I came away with the sense that Wallace felt compelled to bend language like a metal spoon not to show off his supernatural ability but simply to allow him to capture all the keen observations his mind was constantly making. It’s almost impossible to illustrate this idea with a single passage of his writing—so I encourage you to pick up String Theory or one of his other books and see for yourself. But I can give you at least a hint of what I’m talking about. Here’s a passage from a review of Tracy Austin’s memoir, which was less about the book than about our unrealistic expectations of our sports heroes:
Real indisputable genius is so impossible to define, and true technē so rarely visible (much less televisable), that maybe we automatically expect people who are geniuses as athletes to be geniuses also as speakers and writers, to be articulate, perceptive, truthful, profound. If it’s just that we naively expect geniuses-in-motion to be also geniuses-in-reflection, then their failure to be that shouldn’t really seem any crueler or more disillusioning than Kant’s glass jaw or Eliot’s inability to hit the curve.
With the fancy words, English-major allusions, and winding sentences, it’s the opposite of the elegantly simple language of Hemingway. But it’s no less articulate, perceptive, truthful, or profound. That’s why I’m now on a big Wallace kick. I still haven’t read Infinite Jest, at a whopping 1,079 pages, but I know I’ll get to it. Because this troubled genius, who died way too young, was the real deal.
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Most casual observers of history probably don’t have a great deal of familiarity with the story of Adolfo Suárez.
But to read Archie Brown’s fascinating book, The Myth of the Strong Leader, is to see an illustration that leaders like Suárez, who served as prime minister of Spain from 1976 to 1981, possess leadership styles and capacities that are incredibly effective, and depressingly rare.
After General Francisco Franco’s death in 1975, tensions were high. The country had just emerged from nearly four decades of authoritarianism, and faced a number of possible futures—many of them bloody. Suárez, who had come from the right-wing Franco regime, could have tried to rule through intimidation and exclusion. Instead, he made it a priority to bring the left-wing leaders of the Communist and Socialist parties into the fold. Through negotiation, persuasion, and some very adroit coalition-building, he convinced those around him of the importance of democracy and pluralism, staving off a military coup and eventually creating the constitutional monarchy that exists today. At one point, Suárez convinced the parliament that was appointed under Franco—at that time, the “old elite”—to abolish itself to make way for elected parties. For scholars of leadership, it’s hard to imagine a better illustration of skill than that.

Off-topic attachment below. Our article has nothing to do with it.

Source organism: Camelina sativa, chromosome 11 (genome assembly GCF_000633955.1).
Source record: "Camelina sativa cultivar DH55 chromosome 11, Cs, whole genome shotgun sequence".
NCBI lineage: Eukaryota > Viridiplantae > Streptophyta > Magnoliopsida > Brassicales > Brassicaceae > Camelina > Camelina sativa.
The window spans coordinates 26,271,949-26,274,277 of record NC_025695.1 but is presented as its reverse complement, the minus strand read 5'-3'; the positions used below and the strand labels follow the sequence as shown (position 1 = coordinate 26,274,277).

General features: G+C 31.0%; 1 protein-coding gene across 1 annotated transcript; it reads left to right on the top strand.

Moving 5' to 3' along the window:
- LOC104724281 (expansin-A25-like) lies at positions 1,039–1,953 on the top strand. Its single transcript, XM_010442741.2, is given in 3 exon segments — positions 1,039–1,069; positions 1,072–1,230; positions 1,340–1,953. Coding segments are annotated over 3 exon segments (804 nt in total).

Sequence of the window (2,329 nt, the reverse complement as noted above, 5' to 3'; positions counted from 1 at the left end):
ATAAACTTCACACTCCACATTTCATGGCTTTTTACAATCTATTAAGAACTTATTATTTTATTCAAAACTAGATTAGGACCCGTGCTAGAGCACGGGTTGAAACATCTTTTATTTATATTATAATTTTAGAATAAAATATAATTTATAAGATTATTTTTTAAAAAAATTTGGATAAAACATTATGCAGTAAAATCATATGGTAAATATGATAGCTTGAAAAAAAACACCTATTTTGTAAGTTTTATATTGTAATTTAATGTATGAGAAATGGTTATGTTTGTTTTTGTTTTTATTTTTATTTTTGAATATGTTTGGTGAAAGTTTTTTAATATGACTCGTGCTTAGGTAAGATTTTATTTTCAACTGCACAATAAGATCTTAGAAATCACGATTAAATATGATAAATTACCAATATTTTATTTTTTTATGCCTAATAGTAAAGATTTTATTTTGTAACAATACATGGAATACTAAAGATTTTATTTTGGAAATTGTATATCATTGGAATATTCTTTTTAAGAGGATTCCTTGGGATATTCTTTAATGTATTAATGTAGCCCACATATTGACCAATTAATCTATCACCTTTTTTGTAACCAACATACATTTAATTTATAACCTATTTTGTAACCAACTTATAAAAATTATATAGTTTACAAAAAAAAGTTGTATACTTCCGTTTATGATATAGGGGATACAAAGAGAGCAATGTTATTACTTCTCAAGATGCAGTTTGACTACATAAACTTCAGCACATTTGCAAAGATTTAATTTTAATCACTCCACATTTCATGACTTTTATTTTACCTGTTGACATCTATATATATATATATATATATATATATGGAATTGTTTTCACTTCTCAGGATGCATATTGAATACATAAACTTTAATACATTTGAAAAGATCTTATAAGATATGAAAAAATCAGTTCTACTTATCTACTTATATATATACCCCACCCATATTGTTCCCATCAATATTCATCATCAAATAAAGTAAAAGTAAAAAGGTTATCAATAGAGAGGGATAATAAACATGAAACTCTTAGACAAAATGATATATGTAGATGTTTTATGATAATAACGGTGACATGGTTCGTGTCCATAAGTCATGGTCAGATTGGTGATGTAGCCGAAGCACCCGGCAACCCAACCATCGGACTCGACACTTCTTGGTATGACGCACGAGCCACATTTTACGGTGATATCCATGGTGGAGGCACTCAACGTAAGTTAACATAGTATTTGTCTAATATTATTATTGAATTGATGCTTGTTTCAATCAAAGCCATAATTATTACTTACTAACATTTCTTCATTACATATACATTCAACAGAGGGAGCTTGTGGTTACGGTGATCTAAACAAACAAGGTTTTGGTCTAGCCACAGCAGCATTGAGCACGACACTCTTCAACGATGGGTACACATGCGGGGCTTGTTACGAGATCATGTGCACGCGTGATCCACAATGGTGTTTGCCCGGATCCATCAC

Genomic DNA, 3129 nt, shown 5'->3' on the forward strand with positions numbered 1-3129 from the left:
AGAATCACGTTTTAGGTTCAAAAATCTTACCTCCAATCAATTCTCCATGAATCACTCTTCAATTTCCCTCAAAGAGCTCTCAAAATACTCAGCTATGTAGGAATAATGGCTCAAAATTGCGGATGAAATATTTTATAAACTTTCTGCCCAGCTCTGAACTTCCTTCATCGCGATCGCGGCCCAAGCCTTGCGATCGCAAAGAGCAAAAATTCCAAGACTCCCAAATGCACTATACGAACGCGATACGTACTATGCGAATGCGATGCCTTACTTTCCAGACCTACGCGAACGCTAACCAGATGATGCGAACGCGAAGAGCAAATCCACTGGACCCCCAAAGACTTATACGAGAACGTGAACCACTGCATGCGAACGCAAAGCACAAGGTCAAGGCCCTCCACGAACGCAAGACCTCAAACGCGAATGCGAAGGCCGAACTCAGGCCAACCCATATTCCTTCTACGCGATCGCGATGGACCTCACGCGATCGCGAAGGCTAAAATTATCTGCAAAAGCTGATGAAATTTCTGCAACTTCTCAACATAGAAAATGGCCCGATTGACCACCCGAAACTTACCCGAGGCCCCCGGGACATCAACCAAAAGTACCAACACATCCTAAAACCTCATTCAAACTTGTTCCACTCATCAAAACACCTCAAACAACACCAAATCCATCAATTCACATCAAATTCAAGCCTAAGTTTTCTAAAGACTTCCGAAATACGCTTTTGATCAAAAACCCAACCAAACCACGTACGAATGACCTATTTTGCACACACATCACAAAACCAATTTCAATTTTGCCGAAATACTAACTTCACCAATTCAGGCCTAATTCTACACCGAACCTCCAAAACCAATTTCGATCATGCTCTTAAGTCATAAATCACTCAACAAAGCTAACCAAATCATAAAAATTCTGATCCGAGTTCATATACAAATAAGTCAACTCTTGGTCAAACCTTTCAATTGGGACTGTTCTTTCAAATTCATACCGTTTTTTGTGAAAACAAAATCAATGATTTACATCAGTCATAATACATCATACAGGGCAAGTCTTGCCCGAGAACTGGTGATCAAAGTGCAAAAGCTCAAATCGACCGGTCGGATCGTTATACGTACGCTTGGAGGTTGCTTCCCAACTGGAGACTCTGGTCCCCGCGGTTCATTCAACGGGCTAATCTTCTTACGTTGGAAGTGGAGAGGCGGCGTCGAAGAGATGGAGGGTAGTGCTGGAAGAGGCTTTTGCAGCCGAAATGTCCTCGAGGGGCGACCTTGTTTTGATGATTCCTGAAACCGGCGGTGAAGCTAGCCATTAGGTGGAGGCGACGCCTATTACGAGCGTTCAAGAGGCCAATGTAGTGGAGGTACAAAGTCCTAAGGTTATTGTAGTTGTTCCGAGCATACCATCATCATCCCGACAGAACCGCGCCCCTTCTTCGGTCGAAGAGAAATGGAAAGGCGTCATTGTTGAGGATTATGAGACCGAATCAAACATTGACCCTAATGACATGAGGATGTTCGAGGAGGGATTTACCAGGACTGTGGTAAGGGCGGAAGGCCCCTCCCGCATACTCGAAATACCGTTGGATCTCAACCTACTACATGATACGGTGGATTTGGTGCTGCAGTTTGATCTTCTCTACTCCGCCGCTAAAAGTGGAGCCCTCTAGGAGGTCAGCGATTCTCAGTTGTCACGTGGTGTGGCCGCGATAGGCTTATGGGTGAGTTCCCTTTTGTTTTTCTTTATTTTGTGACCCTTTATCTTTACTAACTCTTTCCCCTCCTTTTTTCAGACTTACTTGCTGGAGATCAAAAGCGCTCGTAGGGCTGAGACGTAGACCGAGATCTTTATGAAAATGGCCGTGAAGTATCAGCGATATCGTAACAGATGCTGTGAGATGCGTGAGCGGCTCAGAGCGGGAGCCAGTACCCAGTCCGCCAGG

The story of Suárez is one of a series of case studies that animate Brown’s book and make it an important and unusual read. Whereas most books about political leadership are chronologies, mapping the rise and fall of leaders over time, this one is more of a taxonomy. Brown takes a deep look at the traits and tendencies leaders exhibit, and the categories they fall into, as a way of understanding the egos, motivations, and behaviors responsible for so much progress, and so much suffering, in the world. Throughout, he presents a new way to think about today’s challenges—and the people we entrust with solving them.
Brown’s core argument is exactly what his title suggests: despite a worldwide fixation on strength as a positive quality, strong leaders—those who concentrate power and decision-making in their own hands—are not necessarily good leaders. On the contrary, Brown argues that the leaders who make the biggest difference in office, and change millions of lives for the better, are the ones who collaborate, delegate, and negotiate—the ones who recognize that no one person can or should have all the answers.